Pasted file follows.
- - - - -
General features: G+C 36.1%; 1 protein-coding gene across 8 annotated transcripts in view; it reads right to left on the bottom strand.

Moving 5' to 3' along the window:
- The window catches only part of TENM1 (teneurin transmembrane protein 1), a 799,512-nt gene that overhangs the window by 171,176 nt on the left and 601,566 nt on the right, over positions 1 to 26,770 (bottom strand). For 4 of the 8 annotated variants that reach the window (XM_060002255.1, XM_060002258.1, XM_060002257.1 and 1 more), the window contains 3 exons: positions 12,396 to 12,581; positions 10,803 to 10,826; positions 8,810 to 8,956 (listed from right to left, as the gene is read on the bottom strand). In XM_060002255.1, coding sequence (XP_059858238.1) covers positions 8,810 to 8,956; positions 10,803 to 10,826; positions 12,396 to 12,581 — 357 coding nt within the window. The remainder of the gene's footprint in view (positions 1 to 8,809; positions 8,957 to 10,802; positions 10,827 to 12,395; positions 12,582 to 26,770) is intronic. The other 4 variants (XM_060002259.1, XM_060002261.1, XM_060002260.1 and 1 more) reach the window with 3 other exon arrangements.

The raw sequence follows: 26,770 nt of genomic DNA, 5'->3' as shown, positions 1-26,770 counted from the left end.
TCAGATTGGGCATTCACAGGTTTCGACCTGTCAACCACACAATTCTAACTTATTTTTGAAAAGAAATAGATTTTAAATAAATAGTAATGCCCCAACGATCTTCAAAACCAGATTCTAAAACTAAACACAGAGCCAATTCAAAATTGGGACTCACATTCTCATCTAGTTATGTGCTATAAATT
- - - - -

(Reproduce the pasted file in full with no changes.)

General features: G+C 36.1%; 1 protein-coding gene across 8 annotated transcripts in view; it reads right to left on the bottom strand.

Moving 5' to 3' along the window:
- The window catches only part of TENM1 (teneurin transmembrane protein 1), a 799,512-nt gene that overhangs the window by 171,176 nt on the left and 601,566 nt on the right, over positions 1 to 26,770 (bottom strand). For 4 of the 8 annotated variants that reach the window (XM_060002255.1, XM_060002258.1, XM_060002257.1 and 1 more), the window contains 3 exons: positions 12,396 to 12,581; positions 10,803 to 10,826; positions 8,810 to 8,956 (listed from right to left, as the gene is read on the bottom strand). In XM_060002255.1, coding sequence (XP_059858238.1) covers positions 8,810 to 8,956; positions 10,803 to 10,826; positions 12,396 to 12,581 — 357 coding nt within the window. The remainder of the gene's footprint in view (positions 1 to 8,809; positions 8,957 to 10,802; positions 10,827 to 12,395; positions 12,582 to 26,770) is intronic. The other 4 variants (XM_060002259.1, XM_060002261.1, XM_060002260.1 and 1 more) reach the window with 3 other exon arrangements.

The raw sequence follows: 26,770 nt of genomic DNA, 5'->3' as shown, positions 1-26,770 counted from the left end.
TCAGATTGGGCATTCACAGGTTTCGACCTGTCAACCACACAATTCTAACTTATTTTTGAAAAGAAATAGATTTTAAATAAATAGTAATGCCCCAACGATCTTCAAAACCAGATTCTAAAACTAAACACAGAGCCAATTCAAAATTGGGACTCACATTCTCATCTAGTTATGTGCTATAAATT